That in the opposite sense "fire and flame" signify filthy loves, such as the loves of revenge, of cruelty, of hatred, of adultery, and in general the concupiscences which are from the loves of self and of the world, is evident also from many passages in the Word, of which it is enough to cite only the following:
Behold they are become as stubble, the fire hath burned them; they rescue not their soul from the hand of the Same; no coal to warm at, or a fire to sit before (Isa. 47:14).
Behold I will kindle a fire in thee, which shall devour in thee every green tree, and every dry tree; the flame of a grievous Same shall not be quenched, whence all faces shall be burned up from the south to the north (Ezek. 20:47);
by "fire" and "flame" are signified the cupidities of evil and falsity, which extinguish all the good and truth of the church, whence comes its vastation.
 In Luke:--
The rich man said to Abraham, Father Abraham, have mercy on me, and send Lazarus, that he may dip the tip of his finger in water, and cool my tongue; for I am tormented in this Same (Luke 16:24);
they who do not know that the fire of life in man is from a different origin than is elementary fire, cannot possibly know otherwise than that by the "fire of hell" is meant such fire as is in the world; when yet in the Word no such fire is meant, but the fire which is of love, thus which is of man‘s life, proceeding from the Lord as a sun; which fire, when it enters into those who are in things contrary, is turned into the fire of cupidities, which, as before said, are those of revenge, hatred, and cruelty, springing forth from the love of self and of the world. This is the fire which torments those who are in the hells, for when the rein is given to their cupidities, they rush one upon another, and torture one another in direful and unspeakable ways, because everyone desires to be pre-eminent, and by secret or open artifices to take from another what belongs to him. This being the case on both sides, deadly hatreds come forth from it, and from these the perpetration of savage deeds, especially by means of magical arts and also by means of phantasies, which arts are innumerable and are quite unknown in the world.
 They who do not believe in spiritual things, especially the worshipers of nature, can never he brought to believe that the heat in living beings, which makes the internal life itself, is from any other origin than the heat of this world; for they cannot know, still less acknowledge, that there is a heavenly fire proceeding from the Lord as a sun, and that this fire is pure love. Consequently they cannot know innumerable things that exist in the Word, where no other fire is meant; neither can they know innumerable things in man, who is an organ receptive of this fire.
AC 6833. And he saw, and behold the bramble burned with fire. That this signifies a noticing that the truth of memory-knowledges was full of the good of love Divine, is evident from the signification of "seeing," as being to notice (n. 2150, 3764, 4567, 4723, 5400); from the signification of a "bramble," as being the truth of memory-knowledge (n. 6832); and from the signification of "fire," as being love Divine (n. 934, 4906, 5071, 5215, 6314, 6832). Hence "to burn with fire" denotes to be full of the good of love Divine.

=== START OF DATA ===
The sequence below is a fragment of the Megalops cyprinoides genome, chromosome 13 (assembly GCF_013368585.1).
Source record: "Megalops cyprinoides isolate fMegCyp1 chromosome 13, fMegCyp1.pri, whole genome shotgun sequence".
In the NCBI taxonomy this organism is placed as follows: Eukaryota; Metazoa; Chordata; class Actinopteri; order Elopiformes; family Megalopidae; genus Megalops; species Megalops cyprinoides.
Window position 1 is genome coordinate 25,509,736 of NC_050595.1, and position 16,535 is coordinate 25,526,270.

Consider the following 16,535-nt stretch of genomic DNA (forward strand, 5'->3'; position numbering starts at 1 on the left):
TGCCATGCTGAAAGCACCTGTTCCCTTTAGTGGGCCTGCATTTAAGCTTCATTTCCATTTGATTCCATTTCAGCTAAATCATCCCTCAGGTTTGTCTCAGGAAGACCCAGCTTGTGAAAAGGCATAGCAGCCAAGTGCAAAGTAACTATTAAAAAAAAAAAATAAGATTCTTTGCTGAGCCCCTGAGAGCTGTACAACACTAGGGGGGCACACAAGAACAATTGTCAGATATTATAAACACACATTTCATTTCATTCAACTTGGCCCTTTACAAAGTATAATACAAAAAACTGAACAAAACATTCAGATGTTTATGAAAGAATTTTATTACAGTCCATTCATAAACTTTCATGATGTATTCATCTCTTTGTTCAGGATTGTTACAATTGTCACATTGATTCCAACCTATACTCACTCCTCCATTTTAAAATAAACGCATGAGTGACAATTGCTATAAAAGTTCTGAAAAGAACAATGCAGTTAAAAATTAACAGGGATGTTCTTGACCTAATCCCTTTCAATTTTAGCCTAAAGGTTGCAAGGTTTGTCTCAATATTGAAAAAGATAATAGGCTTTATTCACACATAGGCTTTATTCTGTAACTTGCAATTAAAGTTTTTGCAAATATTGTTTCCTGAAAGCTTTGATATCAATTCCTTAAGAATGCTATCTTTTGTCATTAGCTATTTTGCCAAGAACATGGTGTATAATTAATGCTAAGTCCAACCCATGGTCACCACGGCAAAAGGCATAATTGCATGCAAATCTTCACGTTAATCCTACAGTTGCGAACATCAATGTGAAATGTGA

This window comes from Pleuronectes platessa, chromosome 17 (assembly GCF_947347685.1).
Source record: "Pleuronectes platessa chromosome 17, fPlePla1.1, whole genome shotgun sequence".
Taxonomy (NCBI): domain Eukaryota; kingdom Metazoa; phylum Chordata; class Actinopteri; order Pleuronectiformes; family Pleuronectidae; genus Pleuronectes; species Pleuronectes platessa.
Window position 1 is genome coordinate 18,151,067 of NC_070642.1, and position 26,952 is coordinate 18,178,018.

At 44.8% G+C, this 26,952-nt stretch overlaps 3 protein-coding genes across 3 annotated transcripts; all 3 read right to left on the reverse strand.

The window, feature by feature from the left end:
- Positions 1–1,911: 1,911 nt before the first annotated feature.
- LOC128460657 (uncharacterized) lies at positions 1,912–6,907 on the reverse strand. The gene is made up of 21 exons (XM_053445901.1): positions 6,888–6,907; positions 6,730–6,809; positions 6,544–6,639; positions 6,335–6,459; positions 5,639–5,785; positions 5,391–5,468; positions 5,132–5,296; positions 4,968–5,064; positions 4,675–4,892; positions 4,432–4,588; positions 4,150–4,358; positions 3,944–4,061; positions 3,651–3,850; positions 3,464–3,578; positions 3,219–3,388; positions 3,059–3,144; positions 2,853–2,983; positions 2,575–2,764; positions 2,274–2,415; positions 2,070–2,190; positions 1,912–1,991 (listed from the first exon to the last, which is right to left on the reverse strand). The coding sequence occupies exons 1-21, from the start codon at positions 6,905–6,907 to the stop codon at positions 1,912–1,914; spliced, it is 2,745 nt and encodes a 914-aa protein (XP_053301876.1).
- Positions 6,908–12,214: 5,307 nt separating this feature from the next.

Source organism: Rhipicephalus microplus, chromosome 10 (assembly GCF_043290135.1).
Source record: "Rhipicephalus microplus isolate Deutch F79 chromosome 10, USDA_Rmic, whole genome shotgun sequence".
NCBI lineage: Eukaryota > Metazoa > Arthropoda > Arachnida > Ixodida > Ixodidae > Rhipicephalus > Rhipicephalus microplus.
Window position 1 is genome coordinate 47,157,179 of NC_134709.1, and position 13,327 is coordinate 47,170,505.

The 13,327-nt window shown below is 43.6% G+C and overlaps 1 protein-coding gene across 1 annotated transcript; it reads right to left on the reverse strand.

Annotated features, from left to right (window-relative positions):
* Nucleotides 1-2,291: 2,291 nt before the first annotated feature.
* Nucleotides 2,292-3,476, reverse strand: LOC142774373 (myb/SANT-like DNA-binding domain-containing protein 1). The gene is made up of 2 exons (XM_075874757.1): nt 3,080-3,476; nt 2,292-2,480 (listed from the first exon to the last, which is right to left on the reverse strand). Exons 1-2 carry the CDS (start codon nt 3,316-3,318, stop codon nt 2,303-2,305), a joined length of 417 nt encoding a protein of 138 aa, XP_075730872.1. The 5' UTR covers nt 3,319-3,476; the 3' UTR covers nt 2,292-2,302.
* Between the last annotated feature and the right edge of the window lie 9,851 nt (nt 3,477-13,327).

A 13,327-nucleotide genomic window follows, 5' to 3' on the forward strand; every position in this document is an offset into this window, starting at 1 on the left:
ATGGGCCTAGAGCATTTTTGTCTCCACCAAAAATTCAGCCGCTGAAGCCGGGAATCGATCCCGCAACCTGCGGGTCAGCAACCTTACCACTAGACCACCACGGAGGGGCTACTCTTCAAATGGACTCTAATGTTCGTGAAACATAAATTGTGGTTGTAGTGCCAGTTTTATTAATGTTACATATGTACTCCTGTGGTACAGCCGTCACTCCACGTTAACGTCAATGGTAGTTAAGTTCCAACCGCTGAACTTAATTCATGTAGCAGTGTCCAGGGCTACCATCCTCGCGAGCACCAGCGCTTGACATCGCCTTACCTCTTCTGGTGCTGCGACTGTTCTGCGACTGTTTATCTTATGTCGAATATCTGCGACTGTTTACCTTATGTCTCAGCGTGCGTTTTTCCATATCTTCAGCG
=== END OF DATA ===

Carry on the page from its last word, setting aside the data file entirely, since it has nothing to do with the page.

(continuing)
AC 6834. And the bramble was in no wise consumed. That this signifies Divine truth united to Divine good in the natural, is evident from the signification of a "bramble," as being the truth of memory-knowledge (n. 6832, 6833), here being said of the Lord, it denotes Divine truth in the natural, and the natural is signified because the truth of memory-knowledge is there; and from the signification of "not being consumed by fire," as being not to be dissipated by the good of Divine love. "Fire" is the good of Divine love, (n. 6832), thus it is united, namely, Divine truth with Divine good in the natural. This is the signification of these words in the supreme sense, in which the Lord is treated of. The case herein is this. The Divine good of the Divine love is the very solar fire in the other life, which fire is so ardent that if it were to light on anyone without an intermediate tempering, even on an angel of the inmost heaven, he would be deprived of all sense, and would perish. Such is the ardor of the Lord’s Divine love. But when the Lord was in the world, and united the human essence to the Divine essence, He received the fire of this love in His Human, and united it to the truth there when He made Himself the law Divine. This then is what is meant by the Divine truth being united to the Divine good in the natural.
AC 6835. And Moses said. That this signifies perception from the law from the Divine, is evident from the signification of "saying," in the historicals of the Word, as being perception; and from the representation of Moses, as being the law from the Divine (n. 6827).
AC 6836. I will therefore go aside, and see this great vision. That this signifies reflection on this revelation, is evident from the signification of "going aside and seeing," as being to reflect, for in the spiritual sense "to go aside" denotes to turn aside from the present thought; and "to see" denotes to perceive, thus both expressions together denote to reflect; and from the signification of a "vision," as being revelation (n. 6000). It is called a "great vision," because in the supreme sense by the "flame in the bramble" is signified the Divine truth united to the Divine good in the Lord‘s Human (n. 6834).
AC 6837. Why the bramble is not burnt. That this signifies that such is the union, is evident from what was said above (n. 6834). EXODUS 3:1-3 - next - text - summary - Exodus - Full Page
|Author: E. Swedenborg (1688-1772).||Design: I.J. Thompson, Feb 2002.||www.BibleMeanings.info|